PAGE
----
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Hifi jim

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  1. B&W's can definitely sound bad with the wrong electronics upstream. Personally I don't care for the FST midrange or diamond tweeter. I find the FST draws attention to itself, and the diamond tweeter just a touch slow. I agree, but a quality amp with plenty of current is needed to show what Dynaudio's can really do. I use the Audience line in my HT and have never been happier. For music, I'd take Magnepans and a JL sub for a total of about $4k and it'd smoke the other contenders... IMHO.
  2. I've found this to be true as well. The larger the SS amp, the less I liked it with Heritage, unless it was a modern McIntosh which is push/pull with output transformers so not a comparable design. The large direct coupled SS amps that I've tried with Klipsch sounded bad compared to smaller amps. I really can't imagine what one would do with 300 watts and a 97db+ efficient speaker. Hear much?
  3. As far as solid state goes, the McIntosh C26 and MC2505 were very good for their time but modern SS has come a long way. As much as I appreciated the C26 and 2505 that I owned, they were no where near the modern competition from even receivers let alone separates. Definition at the frequency extremes, transparency and imaging are all much improved in modern designs. The Macs are still great sounding and beautiful to look at and will be valuable and dependable for a long time to come. Enjoy.
  4. Much debate surrounds that. The debate you refer to is Seymour Duncans version of events surrounding supposedly two Strats, both with #0001 serials, that Seymour owned in the seventies before selling one to Phil Taylor, who then supposedly passed it on to Gilmour in the mid 70's. FWIW, Seymour is the only one making this claim, and on his own forum. Seymour claims that guitar is pieced together of a 57 neck, a different 57 body and 60 pick ups. That's fine, but Gilmours neck and body are both 54's, and the anodized pickguard and gold hardware are unusual and suggest a special build like a #0001 of a brand new design would be. It's likely that Seymour Duncan was thinking of guitar different from this 1954 Fender Stratocaster #0001 that David Gilmour currently owns. The neck and body are both dated and signed '54. The pick ups appear to also be 54's according to those who have seen it. All evidence suggests that it is a 1954 Strat with serial #0001. The historical significance of this guitar is incredible. The fact that it's owned and played by one of the greatest guitarists is just beautiful.
  5. A favorite of mine too. And he owns one of the most desirable guitars in the world. The Fender Stratocaster that he's seen playing here is serial #0001, the very first Stratocaster sold in 1954. Too cool.
  6. Excellent post Audible Nectar. Though, I've never experienced any problems with 125v. If the op had his amp recently rebuilt as stated, then it should be completely up to spec which would include operating at 125v with no problems. As an electrician I see varying voltages everywhere, but this is no cause for concern as our electrical devices are designed to operate within these variations. Yes, transformers will be warmer to the touch but the difference is negligible and I doubt it would shorten its life. As a guitar player, I've had many old tube amps that were completely original and had been played in many a honky tonk with questionable electrical services and grounding systems... 60+ years later those amps are just fine. I've never plugged my amps into anything more than a wall outlet, no problems here.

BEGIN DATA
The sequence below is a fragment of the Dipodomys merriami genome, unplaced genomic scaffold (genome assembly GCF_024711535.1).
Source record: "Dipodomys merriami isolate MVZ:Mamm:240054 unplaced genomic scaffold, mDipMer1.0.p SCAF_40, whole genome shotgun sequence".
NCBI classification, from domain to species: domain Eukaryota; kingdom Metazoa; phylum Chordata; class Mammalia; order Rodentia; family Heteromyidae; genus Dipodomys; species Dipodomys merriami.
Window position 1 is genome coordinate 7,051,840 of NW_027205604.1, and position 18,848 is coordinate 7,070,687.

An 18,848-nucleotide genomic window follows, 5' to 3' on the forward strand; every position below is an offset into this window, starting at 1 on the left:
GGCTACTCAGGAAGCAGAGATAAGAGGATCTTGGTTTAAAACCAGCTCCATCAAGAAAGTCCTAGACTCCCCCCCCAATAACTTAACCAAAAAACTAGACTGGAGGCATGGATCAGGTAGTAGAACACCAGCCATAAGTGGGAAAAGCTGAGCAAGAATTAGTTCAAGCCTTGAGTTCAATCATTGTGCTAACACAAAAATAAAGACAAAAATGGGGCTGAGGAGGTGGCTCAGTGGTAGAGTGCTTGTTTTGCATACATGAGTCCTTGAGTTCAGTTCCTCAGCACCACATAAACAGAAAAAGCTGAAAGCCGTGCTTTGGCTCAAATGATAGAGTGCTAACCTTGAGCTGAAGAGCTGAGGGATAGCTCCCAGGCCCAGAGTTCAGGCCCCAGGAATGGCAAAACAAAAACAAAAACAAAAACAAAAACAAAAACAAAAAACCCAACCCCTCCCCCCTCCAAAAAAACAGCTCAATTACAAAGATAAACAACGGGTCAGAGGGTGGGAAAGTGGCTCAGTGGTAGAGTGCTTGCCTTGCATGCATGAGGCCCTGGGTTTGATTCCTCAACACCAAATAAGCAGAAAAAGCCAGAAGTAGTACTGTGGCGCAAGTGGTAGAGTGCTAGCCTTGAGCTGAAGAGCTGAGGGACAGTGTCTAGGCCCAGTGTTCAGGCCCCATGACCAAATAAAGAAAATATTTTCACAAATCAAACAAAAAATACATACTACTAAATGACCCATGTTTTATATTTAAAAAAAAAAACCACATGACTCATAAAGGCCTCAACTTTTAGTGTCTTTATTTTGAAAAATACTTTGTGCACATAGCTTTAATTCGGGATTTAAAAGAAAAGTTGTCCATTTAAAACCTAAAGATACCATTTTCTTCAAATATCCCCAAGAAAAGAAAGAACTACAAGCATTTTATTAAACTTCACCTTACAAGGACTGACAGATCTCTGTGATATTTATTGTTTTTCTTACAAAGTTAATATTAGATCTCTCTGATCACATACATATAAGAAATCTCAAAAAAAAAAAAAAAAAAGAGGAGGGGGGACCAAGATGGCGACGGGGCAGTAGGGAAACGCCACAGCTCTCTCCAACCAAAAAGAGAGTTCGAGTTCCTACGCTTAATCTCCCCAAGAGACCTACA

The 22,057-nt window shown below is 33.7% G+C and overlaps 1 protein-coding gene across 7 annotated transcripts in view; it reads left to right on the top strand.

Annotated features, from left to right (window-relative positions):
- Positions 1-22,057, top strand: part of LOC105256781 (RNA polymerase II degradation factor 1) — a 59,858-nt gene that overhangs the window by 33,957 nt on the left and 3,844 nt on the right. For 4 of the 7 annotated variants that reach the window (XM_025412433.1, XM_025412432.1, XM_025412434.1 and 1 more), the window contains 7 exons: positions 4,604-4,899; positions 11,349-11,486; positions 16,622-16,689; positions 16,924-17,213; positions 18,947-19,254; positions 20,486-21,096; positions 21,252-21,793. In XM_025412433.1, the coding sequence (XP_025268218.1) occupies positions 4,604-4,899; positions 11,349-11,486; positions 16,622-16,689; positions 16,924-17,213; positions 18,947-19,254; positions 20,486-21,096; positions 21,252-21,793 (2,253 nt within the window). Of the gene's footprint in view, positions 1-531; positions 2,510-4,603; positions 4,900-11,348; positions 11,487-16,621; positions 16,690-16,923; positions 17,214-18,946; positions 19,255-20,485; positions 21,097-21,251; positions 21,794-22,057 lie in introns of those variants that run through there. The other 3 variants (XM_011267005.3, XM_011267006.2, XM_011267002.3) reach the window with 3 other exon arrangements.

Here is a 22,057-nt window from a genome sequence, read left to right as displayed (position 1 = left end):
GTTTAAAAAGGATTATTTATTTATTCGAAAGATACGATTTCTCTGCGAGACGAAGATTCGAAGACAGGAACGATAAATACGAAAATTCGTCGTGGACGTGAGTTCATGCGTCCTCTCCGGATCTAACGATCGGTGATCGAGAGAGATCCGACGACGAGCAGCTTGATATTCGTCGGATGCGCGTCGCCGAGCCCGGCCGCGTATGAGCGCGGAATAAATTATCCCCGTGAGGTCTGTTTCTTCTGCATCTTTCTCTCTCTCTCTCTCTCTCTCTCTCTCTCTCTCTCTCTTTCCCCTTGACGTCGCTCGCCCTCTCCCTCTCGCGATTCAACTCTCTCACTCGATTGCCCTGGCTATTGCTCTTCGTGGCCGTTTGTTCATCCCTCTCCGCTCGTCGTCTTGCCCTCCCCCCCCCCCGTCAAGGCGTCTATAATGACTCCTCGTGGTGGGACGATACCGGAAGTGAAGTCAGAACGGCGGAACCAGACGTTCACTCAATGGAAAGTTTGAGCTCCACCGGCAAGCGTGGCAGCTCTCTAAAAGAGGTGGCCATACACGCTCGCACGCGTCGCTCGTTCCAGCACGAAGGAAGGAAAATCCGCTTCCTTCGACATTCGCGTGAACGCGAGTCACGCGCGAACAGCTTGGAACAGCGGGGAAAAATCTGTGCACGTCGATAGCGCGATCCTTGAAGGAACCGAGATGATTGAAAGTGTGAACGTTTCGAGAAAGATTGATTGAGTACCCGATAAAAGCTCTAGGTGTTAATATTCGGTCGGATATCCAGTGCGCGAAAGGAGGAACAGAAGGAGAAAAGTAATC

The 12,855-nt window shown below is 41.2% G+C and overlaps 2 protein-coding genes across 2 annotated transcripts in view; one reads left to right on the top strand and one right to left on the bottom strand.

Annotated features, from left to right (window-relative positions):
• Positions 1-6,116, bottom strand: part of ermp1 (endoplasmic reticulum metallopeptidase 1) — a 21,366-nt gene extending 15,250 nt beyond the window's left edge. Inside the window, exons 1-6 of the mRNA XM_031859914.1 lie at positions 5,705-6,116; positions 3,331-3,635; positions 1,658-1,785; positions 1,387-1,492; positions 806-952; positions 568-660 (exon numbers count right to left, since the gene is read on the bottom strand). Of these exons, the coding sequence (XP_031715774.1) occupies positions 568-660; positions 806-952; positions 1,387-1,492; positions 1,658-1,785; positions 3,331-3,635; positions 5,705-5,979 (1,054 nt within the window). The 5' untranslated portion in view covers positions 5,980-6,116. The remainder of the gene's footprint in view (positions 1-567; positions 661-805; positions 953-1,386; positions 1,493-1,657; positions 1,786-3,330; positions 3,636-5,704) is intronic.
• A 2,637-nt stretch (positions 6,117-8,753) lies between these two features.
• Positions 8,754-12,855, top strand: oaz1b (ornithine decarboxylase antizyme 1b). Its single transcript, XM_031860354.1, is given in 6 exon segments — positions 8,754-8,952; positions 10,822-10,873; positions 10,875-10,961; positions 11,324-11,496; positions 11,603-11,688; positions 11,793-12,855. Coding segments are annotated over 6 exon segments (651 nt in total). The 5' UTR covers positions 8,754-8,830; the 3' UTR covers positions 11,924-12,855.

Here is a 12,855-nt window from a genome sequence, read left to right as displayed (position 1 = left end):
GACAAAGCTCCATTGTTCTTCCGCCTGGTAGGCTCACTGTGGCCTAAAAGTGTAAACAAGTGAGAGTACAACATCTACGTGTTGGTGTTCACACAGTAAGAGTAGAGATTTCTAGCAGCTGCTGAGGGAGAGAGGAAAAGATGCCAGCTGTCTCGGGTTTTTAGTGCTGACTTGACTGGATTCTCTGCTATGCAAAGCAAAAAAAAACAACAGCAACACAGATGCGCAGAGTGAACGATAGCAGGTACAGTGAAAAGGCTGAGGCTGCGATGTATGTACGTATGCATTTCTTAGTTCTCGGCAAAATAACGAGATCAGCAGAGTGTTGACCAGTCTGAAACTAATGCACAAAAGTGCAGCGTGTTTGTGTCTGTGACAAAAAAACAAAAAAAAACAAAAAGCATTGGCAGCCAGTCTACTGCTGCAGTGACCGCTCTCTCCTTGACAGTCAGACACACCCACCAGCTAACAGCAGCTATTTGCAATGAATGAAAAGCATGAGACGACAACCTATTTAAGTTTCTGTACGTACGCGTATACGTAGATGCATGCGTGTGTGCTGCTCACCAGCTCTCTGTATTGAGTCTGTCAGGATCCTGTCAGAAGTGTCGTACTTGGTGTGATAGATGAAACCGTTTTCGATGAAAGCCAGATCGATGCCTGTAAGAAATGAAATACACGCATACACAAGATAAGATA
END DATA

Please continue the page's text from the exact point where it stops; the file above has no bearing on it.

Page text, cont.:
7. Perfectly normal and within spec. Have no worries, your measured voltage is about average for most parts of the US. Voltages can peak as high as 130v in some areas.
  8. AnalogWave: You've summed it up pretty well. As a long time Audiogon'er with extensive feedback, I'm a very unhappy camper with what has become of the current site. I don't visit it daily, let alone weekly. I really can't stand the look and functionality of it. I've had luck selling and buying on eBay but it's not for the faint of heart. Stereolist and other new sites don't have many members with feedback, so buying and selling there will be hit and miss until that is established but importing feedback from other sites was a good move on their part. The number of listings on Stereolist is very small, so there's not much there that interests me yet. Craigslist seems to be the sellers that are completely unaware of fair market value and those who wish to sell crap to avoid negative feedback on eBay, I've been a victim of the latter. I miss Audiogon. []
  9. I found a great SPL meter app for my iPod Touch. It has a weighted adjustment and a slow/fast switch. It works very well and has an old school looking analog meter that can record peak SPLs. Wonderous times these are.
  10. I was under the impression that Stereophile owned Audiogon prior to the websites redesign. I don't care for Stereophile's magazine or website design either.
  11. It has cured me. I hate the site now. I was a daily lurker, always looking, selling or buying. No more. I thought it was the worst redesign I had seen, glad I'm not the only one. The colors are bad; hard to read and scan through quickly. The photos in the ads are too small; requiring that all photos be enlarged to actually see them. Communication is done publicly; no private emails. And the list goes on; I just lose interest and skip off to another site. Well done Audiogon!
  12. Wow, those are beautiful! Congrats. I keep searching my local Craigslist, but I've yet to find anything remotely that nice. Enjoy!
  13. So I was surfing YouTube for the usual fun and games when I came across something about Klipsch RF-63's. Thought I'd give it whirl and see what it's all about. I can't seem to stop thinking about dairy products.
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